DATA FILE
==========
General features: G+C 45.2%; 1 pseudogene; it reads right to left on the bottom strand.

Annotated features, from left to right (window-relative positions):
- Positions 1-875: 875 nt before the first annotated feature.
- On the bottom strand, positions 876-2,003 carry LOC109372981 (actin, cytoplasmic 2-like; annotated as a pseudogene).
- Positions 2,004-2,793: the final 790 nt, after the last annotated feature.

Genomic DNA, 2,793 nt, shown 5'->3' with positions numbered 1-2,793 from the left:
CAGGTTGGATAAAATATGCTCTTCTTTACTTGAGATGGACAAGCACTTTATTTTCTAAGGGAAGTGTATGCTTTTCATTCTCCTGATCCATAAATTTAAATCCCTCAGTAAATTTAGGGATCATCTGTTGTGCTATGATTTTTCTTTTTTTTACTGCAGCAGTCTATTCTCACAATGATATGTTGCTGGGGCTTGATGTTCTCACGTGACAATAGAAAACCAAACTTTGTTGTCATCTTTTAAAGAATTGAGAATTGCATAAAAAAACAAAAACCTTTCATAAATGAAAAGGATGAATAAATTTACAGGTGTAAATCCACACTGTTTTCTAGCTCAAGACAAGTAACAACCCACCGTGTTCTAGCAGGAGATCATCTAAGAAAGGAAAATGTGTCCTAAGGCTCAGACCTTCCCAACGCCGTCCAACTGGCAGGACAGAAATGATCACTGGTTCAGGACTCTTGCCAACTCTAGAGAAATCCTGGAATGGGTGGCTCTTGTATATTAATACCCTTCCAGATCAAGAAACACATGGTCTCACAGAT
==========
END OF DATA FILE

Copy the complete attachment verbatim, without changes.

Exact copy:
General features: G+C 45.2%; 1 pseudogene; it reads right to left on the bottom strand.

Annotated features, from left to right (window-relative positions):
- Positions 1-875: 875 nt before the first annotated feature.
- On the bottom strand, positions 876-2,003 carry LOC109372981 (actin, cytoplasmic 2-like; annotated as a pseudogene).
- Positions 2,004-2,793: the final 790 nt, after the last annotated feature.

Genomic DNA, 2,793 nt, shown 5'->3' with positions numbered 1-2,793 from the left:
CAGGTTGGATAAAATATGCTCTTCTTTACTTGAGATGGACAAGCACTTTATTTTCTAAGGGAAGTGTATGCTTTTCATTCTCCTGATCCATAAATTTAAATCCCTCAGTAAATTTAGGGATCATCTGTTGTGCTATGATTTTTCTTTTTTTTACTGCAGCAGTCTATTCTCACAATGATATGTTGCTGGGGCTTGATGTTCTCACGTGACAATAGAAAACCAAACTTTGTTGTCATCTTTTAAAGAATTGAGAATTGCATAAAAAAACAAAAACCTTTCATAAATGAAAAGGATGAATAAATTTACAGGTGTAAATCCACACTGTTTTCTAGCTCAAGACAAGTAACAACCCACCGTGTTCTAGCAGGAGATCATCTAAGAAAGGAAAATGTGTCCTAAGGCTCAGACCTTCCCAACGCCGTCCAACTGGCAGGACAGAAATGATCACTGGTTCAGGACTCTTGCCAACTCTAGAGAAATCCTGGAATGGGTGGCTCTTGTATATTAATACCCTTCCAGATCAAGAAACACATGGTCTCACAGAT